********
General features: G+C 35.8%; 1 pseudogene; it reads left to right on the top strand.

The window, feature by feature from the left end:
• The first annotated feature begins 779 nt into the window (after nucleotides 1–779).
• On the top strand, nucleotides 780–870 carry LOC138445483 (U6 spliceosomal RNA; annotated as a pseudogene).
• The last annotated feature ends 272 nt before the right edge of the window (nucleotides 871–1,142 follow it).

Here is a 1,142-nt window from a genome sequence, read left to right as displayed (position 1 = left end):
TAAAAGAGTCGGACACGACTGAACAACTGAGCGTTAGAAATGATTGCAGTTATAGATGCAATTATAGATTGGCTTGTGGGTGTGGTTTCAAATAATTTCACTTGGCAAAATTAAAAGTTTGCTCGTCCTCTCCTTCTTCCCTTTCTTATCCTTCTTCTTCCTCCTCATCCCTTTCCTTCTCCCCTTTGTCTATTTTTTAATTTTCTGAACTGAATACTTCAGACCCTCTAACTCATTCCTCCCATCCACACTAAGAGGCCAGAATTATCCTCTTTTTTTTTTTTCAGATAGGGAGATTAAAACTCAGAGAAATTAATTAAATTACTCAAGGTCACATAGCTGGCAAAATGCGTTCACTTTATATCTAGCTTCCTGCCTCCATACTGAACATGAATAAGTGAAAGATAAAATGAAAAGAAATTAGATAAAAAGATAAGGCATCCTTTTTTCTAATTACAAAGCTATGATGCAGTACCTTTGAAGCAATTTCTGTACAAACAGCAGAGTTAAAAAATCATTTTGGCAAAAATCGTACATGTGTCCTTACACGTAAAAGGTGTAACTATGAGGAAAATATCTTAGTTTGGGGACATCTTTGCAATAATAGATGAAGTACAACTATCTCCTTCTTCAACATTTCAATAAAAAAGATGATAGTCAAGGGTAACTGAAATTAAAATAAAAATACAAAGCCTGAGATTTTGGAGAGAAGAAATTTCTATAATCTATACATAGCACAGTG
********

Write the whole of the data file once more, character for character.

General features: G+C 35.8%; 1 pseudogene; it reads left to right on the top strand.

The window, feature by feature from the left end:
• The first annotated feature begins 779 nt into the window (after nucleotides 1–779).
• On the top strand, nucleotides 780–870 carry LOC138445483 (U6 spliceosomal RNA; annotated as a pseudogene).
• The last annotated feature ends 272 nt before the right edge of the window (nucleotides 871–1,142 follow it).

Here is a 1,142-nt window from a genome sequence, read left to right as displayed (position 1 = left end):
TAAAAGAGTCGGACACGACTGAACAACTGAGCGTTAGAAATGATTGCAGTTATAGATGCAATTATAGATTGGCTTGTGGGTGTGGTTTCAAATAATTTCACTTGGCAAAATTAAAAGTTTGCTCGTCCTCTCCTTCTTCCCTTTCTTATCCTTCTTCTTCCTCCTCATCCCTTTCCTTCTCCCCTTTGTCTATTTTTTAATTTTCTGAACTGAATACTTCAGACCCTCTAACTCATTCCTCCCATCCACACTAAGAGGCCAGAATTATCCTCTTTTTTTTTTTTCAGATAGGGAGATTAAAACTCAGAGAAATTAATTAAATTACTCAAGGTCACATAGCTGGCAAAATGCGTTCACTTTATATCTAGCTTCCTGCCTCCATACTGAACATGAATAAGTGAAAGATAAAATGAAAAGAAATTAGATAAAAAGATAAGGCATCCTTTTTTCTAATTACAAAGCTATGATGCAGTACCTTTGAAGCAATTTCTGTACAAACAGCAGAGTTAAAAAATCATTTTGGCAAAAATCGTACATGTGTCCTTACACGTAAAAGGTGTAACTATGAGGAAAATATCTTAGTTTGGGGACATCTTTGCAATAATAGATGAAGTACAACTATCTCCTTCTTCAACATTTCAATAAAAAAGATGATAGTCAAGGGTAACTGAAATTAAAATAAAAATACAAAGCCTGAGATTTTGGAGAGAAGAAATTTCTATAATCTATACATAGCACAGTG